A south Minneapolis synagogue closed its doors on Sunday after antisemitic messages were found at a nearby bus stop.
Temple Israel leaders made the decision to move all programming to Zoom “out of an abundance of caution.” Officials plan to open the building back up on Monday.
Jewish leaders said dealing with the increase in hate is tough but they’re pushing forward.
“Words are powerful, words hurt and words can heal,” Rabbi Marcia Zimmerman, from Temple Israel, said.
Within a mile of Temple Israel, words were scribbled on a bench at a bus stop riddled with antisemitism.
“Whoever wrote that graffiti was trying to hurt us with their words, and we are going to counteract it with healing words, not with hate,” Zimmerman said. “Of course, it’s upsetting, to say the least.”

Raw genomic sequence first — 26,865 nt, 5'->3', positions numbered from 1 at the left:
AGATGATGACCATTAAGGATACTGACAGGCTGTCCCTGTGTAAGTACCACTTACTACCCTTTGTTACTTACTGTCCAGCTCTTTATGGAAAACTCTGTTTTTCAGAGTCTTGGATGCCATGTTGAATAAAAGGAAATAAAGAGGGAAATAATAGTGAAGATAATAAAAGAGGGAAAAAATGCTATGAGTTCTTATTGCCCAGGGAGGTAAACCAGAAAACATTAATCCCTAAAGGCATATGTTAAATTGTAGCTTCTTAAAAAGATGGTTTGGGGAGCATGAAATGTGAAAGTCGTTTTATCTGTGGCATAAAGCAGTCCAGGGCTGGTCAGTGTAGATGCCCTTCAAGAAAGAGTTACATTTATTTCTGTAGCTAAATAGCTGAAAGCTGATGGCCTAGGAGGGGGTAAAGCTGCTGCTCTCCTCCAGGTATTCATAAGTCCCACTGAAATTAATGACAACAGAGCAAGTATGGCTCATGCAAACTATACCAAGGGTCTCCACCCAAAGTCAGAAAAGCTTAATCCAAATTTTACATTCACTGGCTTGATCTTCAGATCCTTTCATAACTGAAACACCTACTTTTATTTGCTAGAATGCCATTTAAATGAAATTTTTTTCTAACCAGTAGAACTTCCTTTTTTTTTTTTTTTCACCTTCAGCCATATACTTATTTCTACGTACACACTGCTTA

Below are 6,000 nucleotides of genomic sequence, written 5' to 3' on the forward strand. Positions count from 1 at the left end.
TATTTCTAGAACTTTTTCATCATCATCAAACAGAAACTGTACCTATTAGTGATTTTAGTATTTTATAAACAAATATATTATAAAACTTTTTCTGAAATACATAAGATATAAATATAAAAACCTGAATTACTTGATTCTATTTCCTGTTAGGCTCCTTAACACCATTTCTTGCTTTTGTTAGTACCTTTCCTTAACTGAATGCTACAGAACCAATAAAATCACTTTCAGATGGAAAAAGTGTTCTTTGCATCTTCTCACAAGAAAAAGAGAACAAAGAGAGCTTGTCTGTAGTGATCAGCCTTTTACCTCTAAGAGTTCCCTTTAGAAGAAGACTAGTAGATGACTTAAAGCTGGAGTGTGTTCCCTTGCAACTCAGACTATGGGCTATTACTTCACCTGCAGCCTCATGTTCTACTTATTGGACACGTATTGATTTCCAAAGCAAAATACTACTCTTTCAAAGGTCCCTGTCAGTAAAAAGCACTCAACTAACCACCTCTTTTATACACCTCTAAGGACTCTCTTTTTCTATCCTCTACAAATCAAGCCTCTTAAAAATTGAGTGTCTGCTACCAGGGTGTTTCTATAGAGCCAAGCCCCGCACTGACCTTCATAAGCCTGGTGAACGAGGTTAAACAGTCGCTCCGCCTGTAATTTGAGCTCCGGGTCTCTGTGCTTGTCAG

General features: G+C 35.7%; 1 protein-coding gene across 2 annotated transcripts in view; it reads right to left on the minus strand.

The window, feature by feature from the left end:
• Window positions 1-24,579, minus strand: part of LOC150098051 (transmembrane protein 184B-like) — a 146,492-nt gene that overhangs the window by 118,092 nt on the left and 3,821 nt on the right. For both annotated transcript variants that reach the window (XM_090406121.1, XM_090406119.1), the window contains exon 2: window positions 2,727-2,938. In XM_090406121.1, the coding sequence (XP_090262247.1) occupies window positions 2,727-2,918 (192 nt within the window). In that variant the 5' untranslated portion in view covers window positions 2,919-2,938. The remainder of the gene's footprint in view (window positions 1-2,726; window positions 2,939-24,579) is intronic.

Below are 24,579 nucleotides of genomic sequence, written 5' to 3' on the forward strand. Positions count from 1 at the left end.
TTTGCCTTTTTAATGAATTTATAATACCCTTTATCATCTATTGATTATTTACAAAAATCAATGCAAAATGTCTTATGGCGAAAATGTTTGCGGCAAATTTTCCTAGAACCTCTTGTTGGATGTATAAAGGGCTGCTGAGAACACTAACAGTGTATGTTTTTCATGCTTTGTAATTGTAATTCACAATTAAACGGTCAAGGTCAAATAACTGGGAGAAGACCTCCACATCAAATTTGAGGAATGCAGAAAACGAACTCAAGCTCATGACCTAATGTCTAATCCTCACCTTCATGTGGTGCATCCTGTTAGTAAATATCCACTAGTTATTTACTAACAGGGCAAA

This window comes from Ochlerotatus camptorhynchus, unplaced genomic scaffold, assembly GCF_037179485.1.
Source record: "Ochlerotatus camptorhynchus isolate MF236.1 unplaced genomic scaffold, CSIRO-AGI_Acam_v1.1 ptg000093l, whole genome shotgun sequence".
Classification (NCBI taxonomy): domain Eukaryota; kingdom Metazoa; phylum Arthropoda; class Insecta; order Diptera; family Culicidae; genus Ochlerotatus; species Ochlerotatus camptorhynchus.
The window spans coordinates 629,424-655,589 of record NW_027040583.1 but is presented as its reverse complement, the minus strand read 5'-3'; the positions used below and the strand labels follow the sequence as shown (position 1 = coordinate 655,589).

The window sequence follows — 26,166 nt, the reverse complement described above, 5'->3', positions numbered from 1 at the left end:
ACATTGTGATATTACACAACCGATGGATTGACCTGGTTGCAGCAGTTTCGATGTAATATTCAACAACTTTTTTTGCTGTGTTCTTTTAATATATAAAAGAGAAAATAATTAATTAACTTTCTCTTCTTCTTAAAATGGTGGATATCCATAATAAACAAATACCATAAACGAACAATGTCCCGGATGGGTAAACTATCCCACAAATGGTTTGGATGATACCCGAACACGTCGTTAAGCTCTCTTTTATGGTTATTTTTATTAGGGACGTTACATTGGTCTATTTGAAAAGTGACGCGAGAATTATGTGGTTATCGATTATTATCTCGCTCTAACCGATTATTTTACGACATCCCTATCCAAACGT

Metro Transit Police was notified late Saturday night that a bus shelter at the corner of Lyndale Avenue South and 31st Street West had been vandalized.
Police documented antisemitic language and a specific reference to Temple Israel. Authorities have since removed the writing.
“It has always existed in this world. It’s not something new. The question is what we’re going to do about it,” Rabbi Sholom Brook, Chabad Young Jewish Professionals’ co-director, said.
As antisemitic cases rise, religious leaders explained they’re choosing hope over hate.
“It’s really our job to spread the light, spread hope and spread goodness and kindness,” Brook said. “One more action of goodness and kindness will really tip the scale of the world and shine through any darkness and any hate that is harbored in any individual or any group.”
Metro Transit police continue to investigate the incident in collaboration with Minneapolis police.